We are sharing this update from ACCA, our professional body, for the interest of clients and contacts. The content is (c) ACCA
An overview of the key points including covering B2B and B2C supplies
The ‘place of supply’ is the place where you make a supply and where you may be charged and pay VAT. The majority of services provided to overseas business customers will be supplied where the business customer belongs – the so-called B2B (business to business) supply.
So, if you are billing a French company, the place of supply is France and the French company has a mandatory reverse charge obligation.
The UK company must ensure that it has proof of the customer’s business status (eg VAT number, contracts, letterhead etc).
B2B services are outside the scope of VAT but the UK company must include the sale in Box 6 of its VAT return. From 1 January 2021, there is no requirement to complete an EC sales list.
It is also good practice (but not mandatory) for the UK company to put the reverse-charge narrative on its invoice to remind the French customer of its reverse charge obligation.
If you were billing a non-EU company, the supply is still where the customer belongs and any local sales taxes are normally the responsibility of the customer.
There are limited overrides to the basic B2B rule and these can be found in VATA 1994 Schedule 4A. VAT Notice 741A is also very useful.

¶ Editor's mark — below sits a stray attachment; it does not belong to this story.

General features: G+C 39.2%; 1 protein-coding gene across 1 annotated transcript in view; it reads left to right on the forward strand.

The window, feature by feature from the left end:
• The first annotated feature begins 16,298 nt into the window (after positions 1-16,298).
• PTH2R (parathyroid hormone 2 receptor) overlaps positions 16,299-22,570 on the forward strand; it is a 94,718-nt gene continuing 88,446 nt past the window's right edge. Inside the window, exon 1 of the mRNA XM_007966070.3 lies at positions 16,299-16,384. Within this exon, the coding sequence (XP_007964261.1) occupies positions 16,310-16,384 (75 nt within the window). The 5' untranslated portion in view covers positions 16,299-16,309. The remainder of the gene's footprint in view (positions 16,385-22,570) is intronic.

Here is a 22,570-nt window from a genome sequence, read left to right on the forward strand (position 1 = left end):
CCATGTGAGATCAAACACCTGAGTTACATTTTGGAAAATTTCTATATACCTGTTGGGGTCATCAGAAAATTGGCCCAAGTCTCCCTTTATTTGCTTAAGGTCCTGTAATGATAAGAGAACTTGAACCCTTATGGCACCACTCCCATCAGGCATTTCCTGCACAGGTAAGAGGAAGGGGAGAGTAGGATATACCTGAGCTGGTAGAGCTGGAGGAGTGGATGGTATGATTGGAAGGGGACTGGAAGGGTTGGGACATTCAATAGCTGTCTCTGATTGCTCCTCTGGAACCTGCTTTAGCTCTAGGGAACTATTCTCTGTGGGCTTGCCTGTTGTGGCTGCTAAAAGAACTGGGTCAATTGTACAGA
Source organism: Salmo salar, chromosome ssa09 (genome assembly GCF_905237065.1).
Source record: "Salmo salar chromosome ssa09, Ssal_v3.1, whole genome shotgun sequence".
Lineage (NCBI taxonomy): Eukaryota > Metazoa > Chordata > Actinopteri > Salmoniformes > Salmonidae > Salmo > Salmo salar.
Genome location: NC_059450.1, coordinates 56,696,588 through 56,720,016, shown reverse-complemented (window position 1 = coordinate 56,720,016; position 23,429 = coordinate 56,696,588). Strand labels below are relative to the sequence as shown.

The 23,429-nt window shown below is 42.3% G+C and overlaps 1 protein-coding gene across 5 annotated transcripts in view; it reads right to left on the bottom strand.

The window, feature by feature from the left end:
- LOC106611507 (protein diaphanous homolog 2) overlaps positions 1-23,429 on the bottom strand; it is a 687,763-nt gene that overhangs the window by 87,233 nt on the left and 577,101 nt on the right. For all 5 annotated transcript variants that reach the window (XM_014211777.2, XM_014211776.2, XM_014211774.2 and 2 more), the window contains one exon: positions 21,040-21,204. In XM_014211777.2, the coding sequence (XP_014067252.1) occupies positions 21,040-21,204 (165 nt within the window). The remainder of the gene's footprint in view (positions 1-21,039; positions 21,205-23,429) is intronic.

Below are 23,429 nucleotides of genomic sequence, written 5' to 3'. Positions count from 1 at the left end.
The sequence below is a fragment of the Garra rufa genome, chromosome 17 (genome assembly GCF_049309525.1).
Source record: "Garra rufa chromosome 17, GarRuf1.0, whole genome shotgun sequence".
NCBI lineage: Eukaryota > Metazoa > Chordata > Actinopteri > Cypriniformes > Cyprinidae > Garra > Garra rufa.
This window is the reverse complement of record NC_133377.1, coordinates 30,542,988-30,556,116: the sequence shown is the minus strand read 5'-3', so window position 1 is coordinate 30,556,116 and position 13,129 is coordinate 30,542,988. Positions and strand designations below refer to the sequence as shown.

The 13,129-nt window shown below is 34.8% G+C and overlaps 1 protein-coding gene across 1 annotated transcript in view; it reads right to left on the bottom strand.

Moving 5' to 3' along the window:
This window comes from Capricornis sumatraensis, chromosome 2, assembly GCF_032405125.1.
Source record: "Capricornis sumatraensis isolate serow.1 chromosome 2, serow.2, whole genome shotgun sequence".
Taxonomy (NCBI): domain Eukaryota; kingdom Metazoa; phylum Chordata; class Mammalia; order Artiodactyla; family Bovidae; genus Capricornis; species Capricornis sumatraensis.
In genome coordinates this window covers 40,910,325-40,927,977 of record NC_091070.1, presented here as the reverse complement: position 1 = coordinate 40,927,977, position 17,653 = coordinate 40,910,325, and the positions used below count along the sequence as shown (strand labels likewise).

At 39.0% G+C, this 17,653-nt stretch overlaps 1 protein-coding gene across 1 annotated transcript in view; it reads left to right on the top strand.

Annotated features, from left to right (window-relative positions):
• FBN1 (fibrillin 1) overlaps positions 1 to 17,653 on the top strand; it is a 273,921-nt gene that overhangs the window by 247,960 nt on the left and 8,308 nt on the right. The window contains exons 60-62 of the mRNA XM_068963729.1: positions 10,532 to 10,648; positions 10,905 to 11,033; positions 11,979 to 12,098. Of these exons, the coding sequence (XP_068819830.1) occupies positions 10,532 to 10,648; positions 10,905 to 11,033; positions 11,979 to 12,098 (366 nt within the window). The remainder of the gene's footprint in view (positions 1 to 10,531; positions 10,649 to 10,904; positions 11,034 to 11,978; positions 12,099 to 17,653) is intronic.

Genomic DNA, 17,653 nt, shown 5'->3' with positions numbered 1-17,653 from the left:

Services supplied to non-business overseas customers are generally supplied where the supplier belongs – the so-called B2C (business to consumer) supply. The supply will then follow the normal UK supply rules, ie UK VAT charged if the liability of the supply in question is standard rated. Again, Schedule 4A and Notice 741A are useful for any overrides to these B2C rules.
Schedule 4A Para 16 services
Para 16 services include consultants, accountants, lawyers, hiring of goods and the hiring of staff amongst others.
Up to 31 December 2020, para 16 services provided to non-EU consumers were supplied where the customer belongs. As a result, no UK VAT was chargeable when invoicing non-EU consumers.
Consultancy fees must be for the provision of information and expert advice. Where the services fall short of this or go beyond this,then the basic B2C rule will still be in point and UK VAT should be charged. In the recent case of Mandarin Consulting Limited v HMRC  TC07714, career coaching fees charged to non-EU families were held to fall within the definition of consultancy, so no UK VAT was chargeable to the China-based families.
From 1 January 2021, Para 16 is extended to any consumer outside the UK, ie EU and non-EU consumers.
So, accountants would not charge VAT to any overseas client from 1 January 2021. B2B services remain basic rule while B2C services are covered by Para 16. There would be no EU registration obligation for B2B services as these are covered by the mandatory reverse charge. And, unless the member state has a use and enjoyment rule for Para 16 services (unlikely), there will be no EU VAT registration for B2C services either.
If supplying Para 16 services to customers outside the EU, local advice would need to be sought to determine whether the UK service provider was liable to any local taxes.
Download ACCA’s technical factsheet on international VAT.